|Intro||Ptolemaic Queen of Egypt|
|A.K.A.||Cleopatra V Tryphaena of Egypt, Cleopatra V, Cleopatra V Tryphaena|
|Is||Monarch Noble Sovereign|
Cleopatra V Tryphaena of Egypt (Greek: Κλεοπάτρα Τρύφαινα, died c. 69/68 BC or c. 57 BC) was a Ptolemaic Queen of Egypt. She is the only surely attested wife of Ptolemy XII. Her only known child is Berenice IV, but she was also probably the mother of Cleopatra VII.
Descent and marriage
Because of the poor body of source material Cleopatra V is a very obscure member of the Ptolemaic dynasty. Only a few ascertained facts about her are known. Many aspects of her life are the subject of controversial theories. In all known ancient sources she is given the byname Tryphaena. She may have borne this name before accession to the throne when she assumed the traditional royal name Cleopatra. In some modern specialist literature Cleopatra Tryphaena, wife of Ptolemy XII, is referred to as Cleopatra VI. The historian of classical antiquity Werner Huß refers to her as Cleopatra VII Tryphaena.
The parentage of Cleopatra V is not recorded. She may have been a legitimate or illegitimate daughter of Ptolemy IX or the legitimate daughter of Ptolemy X. It is mentioned that in 88 BC, Ptolemy X Alexander fled Egypt with his wife Berenice III and his daughter. Cleopatra Tryphaena might be this unnamed daughter.
Cleopatra V is first mentioned in 79 BC in two papyri. One of these papyri dates from January 17, 79 BC. In that year she married Ptolemy XII, king of Egypt. They received divine worship as theoí Philopátores kai Philádelphoi (father-, brother- and sister-loving gods). Cleopatra’s Egyptian titles, found primarily at Edfu and Philae, include Daughter of Re, Female Ruler, and Mistress of Two Lands.
Death and identity
It is unclear how long Cleopatra V lived, and with which mentions of Cleopatra Tryphaena in the historical record she should be identified, as the numbering used to distinguish the Ptolemies is a modern invention. Cleopatra Tryphaena V vanished around the time Cleopatra VII was born (69 BC): her name begins to disappear from monuments and papyri, and there is a papyrus of Ptolemy XII from 69 BC that does not mention her but would be expected to do so had she still been alive.
There is some indication that Cleopatra may have died in 69 BC — she may have died in childbirth or was possibly murdered. Should she really have died that early, then the Cleopatra Tryphaena who is mentioned — after the expulsion of Ptolemy XII — as co-ruler of Egypt (together with Berenice IV) in 58 and 57 BC, and died around 57 BC, must be her daughter, numbered by some historians as Cleopatra VI Tryphaena. This is also supported by Porphyry.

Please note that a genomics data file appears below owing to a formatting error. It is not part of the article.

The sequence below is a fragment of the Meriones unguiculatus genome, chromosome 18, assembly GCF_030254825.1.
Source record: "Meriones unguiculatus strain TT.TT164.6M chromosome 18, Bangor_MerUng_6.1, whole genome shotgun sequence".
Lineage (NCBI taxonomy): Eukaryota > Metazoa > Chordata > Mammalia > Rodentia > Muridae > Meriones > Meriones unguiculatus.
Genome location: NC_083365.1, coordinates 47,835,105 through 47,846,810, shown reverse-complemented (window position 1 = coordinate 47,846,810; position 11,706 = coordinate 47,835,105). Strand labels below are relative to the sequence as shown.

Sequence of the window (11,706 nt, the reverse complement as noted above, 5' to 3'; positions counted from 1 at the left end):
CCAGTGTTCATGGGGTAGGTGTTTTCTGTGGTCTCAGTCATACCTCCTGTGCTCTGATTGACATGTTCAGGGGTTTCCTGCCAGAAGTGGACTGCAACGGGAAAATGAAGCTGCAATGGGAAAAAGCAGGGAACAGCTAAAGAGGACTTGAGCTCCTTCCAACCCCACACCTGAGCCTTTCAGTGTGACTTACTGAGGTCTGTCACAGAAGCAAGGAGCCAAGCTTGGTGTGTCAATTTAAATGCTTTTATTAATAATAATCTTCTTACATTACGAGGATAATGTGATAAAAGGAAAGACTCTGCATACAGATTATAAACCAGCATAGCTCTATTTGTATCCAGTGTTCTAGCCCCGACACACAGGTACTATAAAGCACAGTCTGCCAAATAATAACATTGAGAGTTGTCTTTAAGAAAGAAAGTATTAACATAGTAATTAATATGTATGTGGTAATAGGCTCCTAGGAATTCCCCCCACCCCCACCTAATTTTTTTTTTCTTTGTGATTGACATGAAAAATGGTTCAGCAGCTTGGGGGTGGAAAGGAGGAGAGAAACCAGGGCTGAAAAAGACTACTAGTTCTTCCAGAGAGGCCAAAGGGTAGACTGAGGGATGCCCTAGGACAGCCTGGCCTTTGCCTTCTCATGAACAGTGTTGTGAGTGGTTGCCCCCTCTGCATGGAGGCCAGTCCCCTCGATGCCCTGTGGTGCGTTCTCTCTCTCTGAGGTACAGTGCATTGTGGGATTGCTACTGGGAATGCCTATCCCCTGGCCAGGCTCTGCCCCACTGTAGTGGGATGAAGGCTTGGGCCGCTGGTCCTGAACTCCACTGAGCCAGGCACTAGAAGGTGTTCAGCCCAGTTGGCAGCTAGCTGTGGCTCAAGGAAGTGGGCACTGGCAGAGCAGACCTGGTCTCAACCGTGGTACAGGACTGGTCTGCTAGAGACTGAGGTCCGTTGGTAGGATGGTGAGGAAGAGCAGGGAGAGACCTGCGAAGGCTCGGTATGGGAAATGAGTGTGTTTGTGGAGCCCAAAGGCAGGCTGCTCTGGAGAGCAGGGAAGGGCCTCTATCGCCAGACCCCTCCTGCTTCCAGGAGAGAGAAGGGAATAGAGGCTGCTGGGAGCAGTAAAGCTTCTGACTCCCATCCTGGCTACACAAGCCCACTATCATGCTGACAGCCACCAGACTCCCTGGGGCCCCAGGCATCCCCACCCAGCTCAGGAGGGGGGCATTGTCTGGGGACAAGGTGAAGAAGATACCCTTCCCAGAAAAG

On the other hand, there is a dedication on the Temple of Edfu from December 5, 57 BC that inscribes Cleopatra Tryphaena's name alongside Ptolemy XII's (who however was not present in Egypt at that time), which would have meant the king's wife rather than daughter and would be unlikely had Ptolemy XII's wife really died already twelve years earlier. Thus some, though not all, modern historians consider Cleopatra V to be identical with the purported Cleopatra VI Tryphaena, and have her living to c. 57 BC. This would comport with the account by Strabo, who reports Ptolemy XII to have had only three daughters; these can reliably be identified as Berenice IV, Cleopatra VII, and Arsinoe IV as the king's daughters, so that there would not be left any room for a Cleopatra VI. Werner Huss assumes, that quarrels erupted between Cleopatra V and Ptolemy XII in 69 BC and that as a result of these disputes Cleopatra V fell in disgrace and was compelled to resign.
Cleopatra V was probably the mother of Cleopatra VII. Michael Grant comes to the conclusion that "on the whole" it seems most likely Cleopatra V was the mother of Cleopatra VII, noting that had Cleopatra VII been illegitimate, her "numerous Roman enemies would have revealed this to the world." He continues we should rule out the hypothesis Cleopatra VII was conceived by Ptolemy XII's second wife-to-be while Cleopatra V was on the scene, and that if this unknown second wife would have been Cleopatra VII's mother and later made "queen legitimized", Cleopatra VII would still have been considered a bastard and "her Roman foes would not have missed the hint." Duane W. Roller speculates that Cleopatra could have been the daughter of a theoretical half-Macedonian-Greek, half-Egyptian woman belonging to a family of priests dedicated to Ptah and was "only technically illegitimate" (however, he contends that whatever Cleopatra's ancestry, she valued her Greek Ptolemaic heritage the most), but notes if this unknown woman was not Cleopatra's mother, then Cleopatra V would be her mother. Part of his argument is based on Strabo's mention of Ptolemy XII's having only three daughters, Berenice being the only legitimate one. But as Grant notes that, of all the attacks on Cleopatra VII, her being illegitimate is not among them, and that it is only mentioned in a casual statement by Strabo.
Most scholars agree that Berenice IV was a daughter of Cleopatra V. A different wife of Ptolemy XII may have been the mother of the younger siblings of Cleopatra VII, that is Arsinoe IV, Ptolemy XIII and Ptolemy XIV. However, Christopher Bennett thinks that Cleopatra V was the mother of all known children of Ptolemy XII.